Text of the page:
The benefits of social media are huge. The risks are normally NOT what you imagine. Sharing all your training online is not going to mean that other athletes can beat you. It is a common and naive worry and one you should discard today.
What is a real risk is that you damage your reputation with bad decisions on what and how you share online. I would encourage you to be true to yourself online in your social media; but that is under the caveat that you are not a bad person. Racist, sexist and rude social media content will do you more harm than good. Of course the readers of this blof are not bad people, but it can be all too easy to say something that gets taken the wrong way.
Another bit risk is that you get embroiled in the negative views of the people online. Take a quick scan down teh comments on any youtube video and you’ll see some horrible comments. And it’s all too easy to react to it and blow your cool and get embroiled in a battle you can not win. My advice is to focus not on the critics (there will be many) and focus on your views and on the kindred spirits you will find online.
Act like anyone in the public eye, accept that there will always be people who dislike your views or even you as a person for no reason you understand. Ignore it and continue.
Obviously, the other big risk is that you share personal information that can be taken advantage of by “bad people”. So no sharing of where you live, your home phone number, where you will be walking on a dark night.
- Be honest
- Be yourself
- Try all the different media you can, find the ones that suit you
- Give away personal information
- Don’t try and sell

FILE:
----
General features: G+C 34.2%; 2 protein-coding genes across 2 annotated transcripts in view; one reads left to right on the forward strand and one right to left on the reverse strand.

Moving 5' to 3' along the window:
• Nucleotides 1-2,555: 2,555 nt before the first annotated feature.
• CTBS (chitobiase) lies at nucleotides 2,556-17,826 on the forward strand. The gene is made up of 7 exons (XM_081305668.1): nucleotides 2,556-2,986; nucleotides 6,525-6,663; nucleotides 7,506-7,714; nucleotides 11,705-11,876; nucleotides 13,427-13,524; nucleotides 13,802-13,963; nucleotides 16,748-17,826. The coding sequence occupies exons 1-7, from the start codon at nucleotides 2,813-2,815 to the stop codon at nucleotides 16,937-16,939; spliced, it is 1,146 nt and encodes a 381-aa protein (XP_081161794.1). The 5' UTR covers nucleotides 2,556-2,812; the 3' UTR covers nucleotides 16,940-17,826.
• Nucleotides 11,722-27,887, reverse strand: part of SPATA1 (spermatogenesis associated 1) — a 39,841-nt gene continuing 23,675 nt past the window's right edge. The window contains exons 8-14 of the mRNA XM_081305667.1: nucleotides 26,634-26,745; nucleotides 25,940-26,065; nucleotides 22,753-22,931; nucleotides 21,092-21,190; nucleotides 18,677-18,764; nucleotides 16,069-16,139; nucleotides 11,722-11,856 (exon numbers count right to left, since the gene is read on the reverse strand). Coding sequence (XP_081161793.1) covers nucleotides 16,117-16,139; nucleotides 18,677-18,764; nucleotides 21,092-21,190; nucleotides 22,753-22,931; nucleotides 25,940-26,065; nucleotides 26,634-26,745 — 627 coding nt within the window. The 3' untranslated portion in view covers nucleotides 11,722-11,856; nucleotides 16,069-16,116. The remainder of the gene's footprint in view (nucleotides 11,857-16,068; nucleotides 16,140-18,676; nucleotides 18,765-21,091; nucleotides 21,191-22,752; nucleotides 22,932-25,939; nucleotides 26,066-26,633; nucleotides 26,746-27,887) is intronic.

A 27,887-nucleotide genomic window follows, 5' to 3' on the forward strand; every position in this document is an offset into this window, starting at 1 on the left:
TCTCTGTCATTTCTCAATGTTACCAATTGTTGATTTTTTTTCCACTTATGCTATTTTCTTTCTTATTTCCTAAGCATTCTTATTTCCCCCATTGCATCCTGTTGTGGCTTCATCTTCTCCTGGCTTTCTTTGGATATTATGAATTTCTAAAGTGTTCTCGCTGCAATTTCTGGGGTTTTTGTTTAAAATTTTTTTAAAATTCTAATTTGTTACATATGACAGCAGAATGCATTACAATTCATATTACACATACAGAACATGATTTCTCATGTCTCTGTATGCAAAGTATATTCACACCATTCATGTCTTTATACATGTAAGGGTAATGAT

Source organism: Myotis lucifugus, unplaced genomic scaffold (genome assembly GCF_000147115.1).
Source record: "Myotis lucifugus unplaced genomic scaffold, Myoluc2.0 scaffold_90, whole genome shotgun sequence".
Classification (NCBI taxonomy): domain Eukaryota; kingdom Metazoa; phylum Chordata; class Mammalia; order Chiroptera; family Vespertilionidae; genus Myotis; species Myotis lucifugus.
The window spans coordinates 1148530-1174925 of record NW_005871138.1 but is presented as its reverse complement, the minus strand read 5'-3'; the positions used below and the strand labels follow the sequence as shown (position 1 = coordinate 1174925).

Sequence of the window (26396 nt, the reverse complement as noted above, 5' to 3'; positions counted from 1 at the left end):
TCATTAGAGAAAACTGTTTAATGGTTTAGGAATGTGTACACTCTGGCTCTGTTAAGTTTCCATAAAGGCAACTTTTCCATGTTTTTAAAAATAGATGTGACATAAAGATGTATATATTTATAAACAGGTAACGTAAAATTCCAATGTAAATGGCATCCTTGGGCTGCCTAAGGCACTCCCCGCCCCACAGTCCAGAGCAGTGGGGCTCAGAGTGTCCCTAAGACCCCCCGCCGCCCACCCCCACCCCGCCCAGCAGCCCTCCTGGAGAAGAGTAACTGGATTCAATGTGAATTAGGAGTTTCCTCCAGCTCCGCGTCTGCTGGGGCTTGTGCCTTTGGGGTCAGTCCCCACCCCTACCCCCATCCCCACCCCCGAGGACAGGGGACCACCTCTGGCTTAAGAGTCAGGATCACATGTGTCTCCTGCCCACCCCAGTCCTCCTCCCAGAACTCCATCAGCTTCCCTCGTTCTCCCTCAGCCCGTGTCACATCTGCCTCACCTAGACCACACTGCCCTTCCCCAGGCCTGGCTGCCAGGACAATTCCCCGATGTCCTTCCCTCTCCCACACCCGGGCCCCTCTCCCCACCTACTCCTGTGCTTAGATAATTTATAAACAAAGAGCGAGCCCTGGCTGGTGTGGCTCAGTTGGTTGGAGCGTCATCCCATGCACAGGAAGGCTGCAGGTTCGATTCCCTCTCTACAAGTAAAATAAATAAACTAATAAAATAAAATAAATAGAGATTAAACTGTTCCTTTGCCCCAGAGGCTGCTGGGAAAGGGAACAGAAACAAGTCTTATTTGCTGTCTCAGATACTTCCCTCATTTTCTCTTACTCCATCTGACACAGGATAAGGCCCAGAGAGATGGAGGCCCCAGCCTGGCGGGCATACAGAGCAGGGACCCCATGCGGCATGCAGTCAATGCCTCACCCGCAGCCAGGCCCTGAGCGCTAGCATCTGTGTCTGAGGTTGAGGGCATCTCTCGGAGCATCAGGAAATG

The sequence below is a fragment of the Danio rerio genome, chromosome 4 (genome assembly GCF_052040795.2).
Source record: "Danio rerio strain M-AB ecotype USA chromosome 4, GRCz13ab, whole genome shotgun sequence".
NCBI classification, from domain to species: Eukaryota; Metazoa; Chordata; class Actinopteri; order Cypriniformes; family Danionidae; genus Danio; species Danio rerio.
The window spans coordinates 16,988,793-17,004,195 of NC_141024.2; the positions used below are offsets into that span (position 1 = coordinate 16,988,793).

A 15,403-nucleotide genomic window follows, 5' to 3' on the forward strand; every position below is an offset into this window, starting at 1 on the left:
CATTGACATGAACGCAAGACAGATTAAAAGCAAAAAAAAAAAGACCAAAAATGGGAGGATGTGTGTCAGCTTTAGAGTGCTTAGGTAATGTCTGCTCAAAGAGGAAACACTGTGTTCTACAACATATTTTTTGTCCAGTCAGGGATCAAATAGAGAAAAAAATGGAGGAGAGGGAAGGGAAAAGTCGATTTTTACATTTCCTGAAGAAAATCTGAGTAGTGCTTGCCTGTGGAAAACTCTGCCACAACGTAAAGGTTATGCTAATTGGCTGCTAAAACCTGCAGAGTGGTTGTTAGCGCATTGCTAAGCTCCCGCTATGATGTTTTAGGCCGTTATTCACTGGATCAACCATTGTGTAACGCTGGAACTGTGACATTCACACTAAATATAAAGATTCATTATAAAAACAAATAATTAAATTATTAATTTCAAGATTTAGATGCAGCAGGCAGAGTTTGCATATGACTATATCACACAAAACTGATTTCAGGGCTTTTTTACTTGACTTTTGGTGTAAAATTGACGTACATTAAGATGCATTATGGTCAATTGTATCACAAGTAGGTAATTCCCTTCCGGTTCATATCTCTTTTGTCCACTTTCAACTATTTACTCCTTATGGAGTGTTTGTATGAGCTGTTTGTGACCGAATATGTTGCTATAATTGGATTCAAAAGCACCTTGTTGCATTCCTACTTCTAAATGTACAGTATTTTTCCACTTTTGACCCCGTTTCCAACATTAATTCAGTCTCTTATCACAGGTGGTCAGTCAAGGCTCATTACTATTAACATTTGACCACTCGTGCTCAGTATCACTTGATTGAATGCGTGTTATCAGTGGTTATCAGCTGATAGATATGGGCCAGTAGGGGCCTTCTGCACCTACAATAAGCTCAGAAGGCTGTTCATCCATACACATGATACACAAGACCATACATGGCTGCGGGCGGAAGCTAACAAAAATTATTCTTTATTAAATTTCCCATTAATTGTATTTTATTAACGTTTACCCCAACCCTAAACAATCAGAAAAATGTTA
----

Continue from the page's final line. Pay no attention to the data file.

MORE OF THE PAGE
- Don’t lie
- Don’t give up!
Social media for athletes is simply about sharing your journey online yourself. Share the pain and the tears, share the joy and the smiles. It is NOT about finding people to give you money. You may be able to grow a fan base and approach them for financial support, but that should NOT be why you share online. It has to be about you sharing. Social media is NOT a sales channel, a propaganda broadcast medium.
The benefits include having mediums to reflect and express yourself. Social media can act as a training diary, a postcard home.
I would invite you to start with a simple blog, just write a few words about your training today. Tell those who find it about the hardwork you are doing and let them see what you are doing. Maybe someone reading is an expert in a area you have issues and is drawn to help you. Perhaps they are a critic who goes from not liking you to being a fan as they see how hard you are working. This goes for coaches and NGBs too. If you genuinely feel you are doing good things, then share it.
Lastly, the work social is there for a reason. Social media is about sharing in a community. Join that community today, read some blogs, leave some positive comments, send some emails.
And start that by writing a comment on this article in teh comments section below or by email me your thoughts on social media (firstname.lastname@example.org).